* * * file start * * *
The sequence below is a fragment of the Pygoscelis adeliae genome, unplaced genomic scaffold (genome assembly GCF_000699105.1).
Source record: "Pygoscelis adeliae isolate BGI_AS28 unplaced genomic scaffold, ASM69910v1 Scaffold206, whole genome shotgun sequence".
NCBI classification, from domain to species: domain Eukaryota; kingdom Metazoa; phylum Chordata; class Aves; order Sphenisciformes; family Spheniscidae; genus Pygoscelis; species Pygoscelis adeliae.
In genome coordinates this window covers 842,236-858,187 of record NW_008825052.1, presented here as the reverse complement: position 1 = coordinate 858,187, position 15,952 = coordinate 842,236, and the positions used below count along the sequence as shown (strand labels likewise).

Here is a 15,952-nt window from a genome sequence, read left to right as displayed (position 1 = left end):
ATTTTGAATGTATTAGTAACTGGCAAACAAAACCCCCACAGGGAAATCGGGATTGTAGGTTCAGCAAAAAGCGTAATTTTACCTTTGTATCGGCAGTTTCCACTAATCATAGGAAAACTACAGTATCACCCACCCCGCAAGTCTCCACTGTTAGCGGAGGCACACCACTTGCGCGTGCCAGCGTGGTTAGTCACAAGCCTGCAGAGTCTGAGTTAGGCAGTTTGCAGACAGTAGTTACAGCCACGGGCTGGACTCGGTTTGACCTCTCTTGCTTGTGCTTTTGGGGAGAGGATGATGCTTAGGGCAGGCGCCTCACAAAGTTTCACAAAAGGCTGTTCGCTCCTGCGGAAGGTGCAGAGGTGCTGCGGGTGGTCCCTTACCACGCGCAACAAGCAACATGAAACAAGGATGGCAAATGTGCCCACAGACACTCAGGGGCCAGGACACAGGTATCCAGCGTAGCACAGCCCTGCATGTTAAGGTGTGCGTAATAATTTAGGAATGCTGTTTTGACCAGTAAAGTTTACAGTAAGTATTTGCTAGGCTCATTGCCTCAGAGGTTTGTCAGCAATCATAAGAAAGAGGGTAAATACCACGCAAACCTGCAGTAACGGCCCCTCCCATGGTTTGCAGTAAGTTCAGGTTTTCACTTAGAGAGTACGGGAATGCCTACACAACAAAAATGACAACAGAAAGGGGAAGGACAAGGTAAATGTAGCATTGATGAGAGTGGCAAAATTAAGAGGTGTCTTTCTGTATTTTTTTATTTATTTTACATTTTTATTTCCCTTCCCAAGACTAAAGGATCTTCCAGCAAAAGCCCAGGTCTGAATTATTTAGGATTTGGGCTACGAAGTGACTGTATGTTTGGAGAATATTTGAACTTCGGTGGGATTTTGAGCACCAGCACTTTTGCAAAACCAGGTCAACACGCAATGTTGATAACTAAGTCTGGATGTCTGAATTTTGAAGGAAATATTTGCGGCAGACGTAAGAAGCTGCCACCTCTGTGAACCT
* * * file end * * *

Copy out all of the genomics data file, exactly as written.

The sequence below is a fragment of the Pygoscelis adeliae genome, unplaced genomic scaffold (genome assembly GCF_000699105.1).
Source record: "Pygoscelis adeliae isolate BGI_AS28 unplaced genomic scaffold, ASM69910v1 Scaffold206, whole genome shotgun sequence".
NCBI classification, from domain to species: domain Eukaryota; kingdom Metazoa; phylum Chordata; class Aves; order Sphenisciformes; family Spheniscidae; genus Pygoscelis; species Pygoscelis adeliae.
In genome coordinates this window covers 842,236-858,187 of record NW_008825052.1, presented here as the reverse complement: position 1 = coordinate 858,187, position 15,952 = coordinate 842,236, and the positions used below count along the sequence as shown (strand labels likewise).

Here is a 15,952-nt window from a genome sequence, read left to right as displayed (position 1 = left end):
ATTTTGAATGTATTAGTAACTGGCAAACAAAACCCCCACAGGGAAATCGGGATTGTAGGTTCAGCAAAAAGCGTAATTTTACCTTTGTATCGGCAGTTTCCACTAATCATAGGAAAACTACAGTATCACCCACCCCGCAAGTCTCCACTGTTAGCGGAGGCACACCACTTGCGCGTGCCAGCGTGGTTAGTCACAAGCCTGCAGAGTCTGAGTTAGGCAGTTTGCAGACAGTAGTTACAGCCACGGGCTGGACTCGGTTTGACCTCTCTTGCTTGTGCTTTTGGGGAGAGGATGATGCTTAGGGCAGGCGCCTCACAAAGTTTCACAAAAGGCTGTTCGCTCCTGCGGAAGGTGCAGAGGTGCTGCGGGTGGTCCCTTACCACGCGCAACAAGCAACATGAAACAAGGATGGCAAATGTGCCCACAGACACTCAGGGGCCAGGACACAGGTATCCAGCGTAGCACAGCCCTGCATGTTAAGGTGTGCGTAATAATTTAGGAATGCTGTTTTGACCAGTAAAGTTTACAGTAAGTATTTGCTAGGCTCATTGCCTCAGAGGTTTGTCAGCAATCATAAGAAAGAGGGTAAATACCACGCAAACCTGCAGTAACGGCCCCTCCCATGGTTTGCAGTAAGTTCAGGTTTTCACTTAGAGAGTACGGGAATGCCTACACAACAAAAATGACAACAGAAAGGGGAAGGACAAGGTAAATGTAGCATTGATGAGAGTGGCAAAATTAAGAGGTGTCTTTCTGTATTTTTTTATTTATTTTACATTTTTATTTCCCTTCCCAAGACTAAAGGATCTTCCAGCAAAAGCCCAGGTCTGAATTATTTAGGATTTGGGCTACGAAGTGACTGTATGTTTGGAGAATATTTGAACTTCGGTGGGATTTTGAGCACCAGCACTTTTGCAAAACCAGGTCAACACGCAATGTTGATAACTAAGTCTGGATGTCTGAATTTTGAAGGAAATATTTGCGGCAGACGTAAGAAGCTGCCACCTCTGTGAACCT